"I will not stand for it - not as commander in chief but also not as an American," Obama said following an Oval Office meeting with embattled VA Secretary Eric Shinseki
The Obama administration is under mounting pressure from Capitol Hill to address troubling allegations of treatment delays and preventable deaths at VA hospitals. The VA Inspector General's office said late Tuesday that 26 facilities are being investigated nationwide - up from 10 just last week - including a Phoenix hospital where 40 veterans allegedly died while waiting for treatment and staff there kept a secret list of patients waiting for appointments to hide delays in care.
Obama vowed to hold anyone found to have manipulated records accountable, but continued to stand by Shinseki, despite calls from some congressional lawmakers for the retired Army four-star general to resign.
"We are going to fix whatever is wrong and so long as I have the privilege of serving as commander in chief, I'm going to keep on fighting to deliver the care and the benefits and the opportunities that you and your families deserve, now and for decades to come," Obama said.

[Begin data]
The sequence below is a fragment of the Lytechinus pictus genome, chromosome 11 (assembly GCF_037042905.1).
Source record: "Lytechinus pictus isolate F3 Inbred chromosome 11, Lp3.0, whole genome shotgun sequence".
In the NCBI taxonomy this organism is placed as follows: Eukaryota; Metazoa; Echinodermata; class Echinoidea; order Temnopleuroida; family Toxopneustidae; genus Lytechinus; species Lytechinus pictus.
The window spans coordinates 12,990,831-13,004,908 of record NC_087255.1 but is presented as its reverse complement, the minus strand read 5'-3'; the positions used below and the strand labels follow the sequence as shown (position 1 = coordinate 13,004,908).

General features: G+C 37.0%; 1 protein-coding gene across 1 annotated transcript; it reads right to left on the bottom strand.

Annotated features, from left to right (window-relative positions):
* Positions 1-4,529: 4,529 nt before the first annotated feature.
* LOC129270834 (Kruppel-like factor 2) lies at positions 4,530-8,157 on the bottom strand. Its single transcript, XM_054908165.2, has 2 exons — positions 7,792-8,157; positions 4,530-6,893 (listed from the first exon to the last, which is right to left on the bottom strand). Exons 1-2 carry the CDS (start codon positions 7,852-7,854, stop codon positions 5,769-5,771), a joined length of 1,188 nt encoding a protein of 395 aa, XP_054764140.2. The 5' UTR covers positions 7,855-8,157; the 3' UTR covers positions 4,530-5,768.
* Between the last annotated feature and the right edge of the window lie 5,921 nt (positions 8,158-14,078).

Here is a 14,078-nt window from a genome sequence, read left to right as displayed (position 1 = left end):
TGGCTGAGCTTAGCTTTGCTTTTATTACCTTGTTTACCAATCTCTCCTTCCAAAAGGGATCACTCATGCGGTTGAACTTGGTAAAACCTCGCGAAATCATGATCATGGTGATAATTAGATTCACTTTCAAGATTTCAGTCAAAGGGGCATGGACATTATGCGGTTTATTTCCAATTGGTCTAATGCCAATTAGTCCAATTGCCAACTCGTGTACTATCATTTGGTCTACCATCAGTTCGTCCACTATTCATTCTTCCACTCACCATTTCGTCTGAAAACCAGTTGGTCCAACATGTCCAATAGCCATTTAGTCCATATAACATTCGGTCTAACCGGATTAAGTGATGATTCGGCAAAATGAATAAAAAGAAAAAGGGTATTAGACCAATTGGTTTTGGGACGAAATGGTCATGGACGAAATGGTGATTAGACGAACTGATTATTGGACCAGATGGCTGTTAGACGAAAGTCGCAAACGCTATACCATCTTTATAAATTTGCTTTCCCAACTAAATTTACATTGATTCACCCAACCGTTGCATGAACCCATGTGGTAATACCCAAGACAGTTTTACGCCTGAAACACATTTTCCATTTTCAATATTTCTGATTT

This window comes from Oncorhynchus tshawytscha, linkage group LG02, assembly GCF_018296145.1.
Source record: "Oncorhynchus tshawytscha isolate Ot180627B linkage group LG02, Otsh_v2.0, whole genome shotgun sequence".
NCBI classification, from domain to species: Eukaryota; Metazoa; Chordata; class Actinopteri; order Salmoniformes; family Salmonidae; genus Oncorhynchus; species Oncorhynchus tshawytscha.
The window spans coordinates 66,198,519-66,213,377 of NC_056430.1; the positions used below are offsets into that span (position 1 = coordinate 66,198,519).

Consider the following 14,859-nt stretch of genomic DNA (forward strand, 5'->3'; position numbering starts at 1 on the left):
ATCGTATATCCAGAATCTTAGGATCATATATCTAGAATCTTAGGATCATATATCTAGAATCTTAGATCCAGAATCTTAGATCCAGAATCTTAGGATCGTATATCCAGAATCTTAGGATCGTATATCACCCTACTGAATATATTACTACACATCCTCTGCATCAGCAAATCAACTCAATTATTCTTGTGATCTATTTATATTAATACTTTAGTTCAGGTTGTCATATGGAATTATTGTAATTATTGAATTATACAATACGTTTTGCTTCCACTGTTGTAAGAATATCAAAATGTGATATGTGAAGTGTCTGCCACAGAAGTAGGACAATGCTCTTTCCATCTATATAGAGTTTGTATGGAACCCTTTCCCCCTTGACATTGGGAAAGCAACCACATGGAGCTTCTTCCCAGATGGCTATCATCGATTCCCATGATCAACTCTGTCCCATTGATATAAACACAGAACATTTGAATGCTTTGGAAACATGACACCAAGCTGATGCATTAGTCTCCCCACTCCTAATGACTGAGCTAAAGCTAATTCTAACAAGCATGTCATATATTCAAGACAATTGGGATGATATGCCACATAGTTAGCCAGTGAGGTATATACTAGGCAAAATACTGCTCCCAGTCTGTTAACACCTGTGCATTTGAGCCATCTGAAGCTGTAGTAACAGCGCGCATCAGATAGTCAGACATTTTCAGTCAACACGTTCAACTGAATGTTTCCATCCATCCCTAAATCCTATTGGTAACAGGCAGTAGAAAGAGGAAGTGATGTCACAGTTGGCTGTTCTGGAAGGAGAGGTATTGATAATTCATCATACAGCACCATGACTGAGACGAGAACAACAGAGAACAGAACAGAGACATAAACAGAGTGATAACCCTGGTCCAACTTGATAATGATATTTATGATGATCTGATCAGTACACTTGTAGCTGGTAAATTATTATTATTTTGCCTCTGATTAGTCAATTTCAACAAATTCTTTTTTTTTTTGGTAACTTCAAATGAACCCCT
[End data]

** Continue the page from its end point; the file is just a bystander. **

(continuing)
The president spoke hours before the House was scheduled to vote on a bill that would grant the VA secretary more authority to fire or demote senior executives. The White House has said it shares the goals of the House measure - to ensure accountability at the VA - but has concerns about some of the details.
Obama's statement marked his first public
comments on the matter in more than two weeks. Last week, he dispatched his deputy chief of staff Rob Nabors to the VA to oversee a review of department policies and ordered him to report back to the White House next month.
Nabors, who also took part in the Oval Office meeting, was heading to Phoenix later Wednesday to meet with staff at the VA hospital at the center of the allegations, including interim director Steve Young and other hospital administrators.
The current director of the Phoenix VA Health Care System, Sharon Helman, has been placed on leave indefinitely while the VA's inspector general investigates the claims raised by several former VA employees. Investigators probing the claims say they have so far not linked any patient deaths in Phoenix to delayed care.